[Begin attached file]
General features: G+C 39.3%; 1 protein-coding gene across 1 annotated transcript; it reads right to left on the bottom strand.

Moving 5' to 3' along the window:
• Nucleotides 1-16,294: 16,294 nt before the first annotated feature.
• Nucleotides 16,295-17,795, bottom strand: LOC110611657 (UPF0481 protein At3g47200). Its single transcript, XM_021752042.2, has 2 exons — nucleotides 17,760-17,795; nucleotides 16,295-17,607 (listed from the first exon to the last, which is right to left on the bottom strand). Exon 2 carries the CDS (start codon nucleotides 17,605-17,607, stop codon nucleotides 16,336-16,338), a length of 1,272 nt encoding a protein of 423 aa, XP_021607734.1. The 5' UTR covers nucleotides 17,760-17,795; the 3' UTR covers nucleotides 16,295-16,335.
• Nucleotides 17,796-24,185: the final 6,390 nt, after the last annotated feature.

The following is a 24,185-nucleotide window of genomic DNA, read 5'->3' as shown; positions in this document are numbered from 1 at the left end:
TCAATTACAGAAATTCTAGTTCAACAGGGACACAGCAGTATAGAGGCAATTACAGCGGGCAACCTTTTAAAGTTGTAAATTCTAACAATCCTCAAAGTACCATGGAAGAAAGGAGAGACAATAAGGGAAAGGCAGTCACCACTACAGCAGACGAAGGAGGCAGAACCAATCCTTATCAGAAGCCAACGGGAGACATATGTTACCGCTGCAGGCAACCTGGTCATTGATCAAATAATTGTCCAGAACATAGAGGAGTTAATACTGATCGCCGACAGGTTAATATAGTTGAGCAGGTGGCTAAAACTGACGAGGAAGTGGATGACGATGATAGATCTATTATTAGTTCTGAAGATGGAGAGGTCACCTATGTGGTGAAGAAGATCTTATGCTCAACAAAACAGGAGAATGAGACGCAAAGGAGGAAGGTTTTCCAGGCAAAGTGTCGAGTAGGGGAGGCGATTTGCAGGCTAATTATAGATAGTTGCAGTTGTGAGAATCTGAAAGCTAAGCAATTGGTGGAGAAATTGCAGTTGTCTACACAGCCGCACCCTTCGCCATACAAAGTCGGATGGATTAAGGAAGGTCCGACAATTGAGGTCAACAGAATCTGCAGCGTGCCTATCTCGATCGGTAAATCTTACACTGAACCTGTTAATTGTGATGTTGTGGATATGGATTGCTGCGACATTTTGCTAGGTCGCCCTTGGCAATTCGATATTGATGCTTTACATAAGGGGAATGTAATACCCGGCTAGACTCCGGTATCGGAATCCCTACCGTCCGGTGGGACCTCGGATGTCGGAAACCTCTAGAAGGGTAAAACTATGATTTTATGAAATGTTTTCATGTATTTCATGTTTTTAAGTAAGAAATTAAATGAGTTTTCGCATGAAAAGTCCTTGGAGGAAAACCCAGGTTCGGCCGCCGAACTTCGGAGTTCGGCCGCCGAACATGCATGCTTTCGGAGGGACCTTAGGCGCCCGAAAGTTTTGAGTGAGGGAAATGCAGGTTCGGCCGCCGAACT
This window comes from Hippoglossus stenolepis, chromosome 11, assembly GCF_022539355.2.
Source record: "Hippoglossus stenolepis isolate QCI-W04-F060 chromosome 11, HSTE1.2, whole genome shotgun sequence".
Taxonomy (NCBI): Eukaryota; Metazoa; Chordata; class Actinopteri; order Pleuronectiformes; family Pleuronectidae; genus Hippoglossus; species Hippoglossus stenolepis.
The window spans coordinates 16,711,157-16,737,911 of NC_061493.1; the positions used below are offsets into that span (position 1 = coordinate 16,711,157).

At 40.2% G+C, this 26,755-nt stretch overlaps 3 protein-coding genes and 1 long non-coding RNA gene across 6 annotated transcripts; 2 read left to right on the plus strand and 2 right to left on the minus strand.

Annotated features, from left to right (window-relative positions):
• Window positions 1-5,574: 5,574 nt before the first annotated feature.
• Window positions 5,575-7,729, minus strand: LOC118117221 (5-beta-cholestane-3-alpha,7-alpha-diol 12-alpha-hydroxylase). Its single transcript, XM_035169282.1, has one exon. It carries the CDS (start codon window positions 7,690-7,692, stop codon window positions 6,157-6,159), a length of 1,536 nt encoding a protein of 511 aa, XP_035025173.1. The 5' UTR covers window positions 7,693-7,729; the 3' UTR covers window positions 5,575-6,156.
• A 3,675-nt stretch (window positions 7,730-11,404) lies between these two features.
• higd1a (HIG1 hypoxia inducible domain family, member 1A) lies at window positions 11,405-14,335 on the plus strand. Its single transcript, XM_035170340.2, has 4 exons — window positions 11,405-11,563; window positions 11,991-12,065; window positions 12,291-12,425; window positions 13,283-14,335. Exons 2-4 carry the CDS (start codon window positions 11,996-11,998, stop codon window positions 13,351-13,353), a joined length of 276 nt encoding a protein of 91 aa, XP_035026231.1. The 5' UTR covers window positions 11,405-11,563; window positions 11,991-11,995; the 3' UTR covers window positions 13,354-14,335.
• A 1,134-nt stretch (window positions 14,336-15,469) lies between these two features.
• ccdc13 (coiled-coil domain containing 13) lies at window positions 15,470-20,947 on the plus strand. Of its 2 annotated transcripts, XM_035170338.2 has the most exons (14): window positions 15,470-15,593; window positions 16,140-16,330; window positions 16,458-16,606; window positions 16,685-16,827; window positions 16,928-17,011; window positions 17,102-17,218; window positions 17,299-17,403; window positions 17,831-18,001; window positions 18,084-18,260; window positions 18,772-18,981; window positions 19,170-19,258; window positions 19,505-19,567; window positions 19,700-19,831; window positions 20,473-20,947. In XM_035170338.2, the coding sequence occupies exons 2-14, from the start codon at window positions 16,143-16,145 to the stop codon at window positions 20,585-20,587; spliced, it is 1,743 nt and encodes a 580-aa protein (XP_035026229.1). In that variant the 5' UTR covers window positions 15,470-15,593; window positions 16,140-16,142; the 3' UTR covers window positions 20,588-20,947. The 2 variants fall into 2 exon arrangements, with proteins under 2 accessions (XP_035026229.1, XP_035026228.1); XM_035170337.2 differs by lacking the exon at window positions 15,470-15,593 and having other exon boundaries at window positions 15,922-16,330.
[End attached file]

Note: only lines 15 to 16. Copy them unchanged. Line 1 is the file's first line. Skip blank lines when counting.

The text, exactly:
• Window positions 5,575-7,729, minus strand: LOC118117221 (5-beta-cholestane-3-alpha,7-alpha-diol 12-alpha-hydroxylase). Its single transcript, XM_035169282.1, has one exon. It carries the CDS (start codon window positions 7,690-7,692, stop codon window positions 6,157-6,159), a length of 1,536 nt encoding a protein of 511 aa, XP_035025173.1. The 5' UTR covers window positions 7,693-7,729; the 3' UTR covers window positions 5,575-6,156.
• A 3,675-nt stretch (window positions 7,730-11,404) lies between these two features.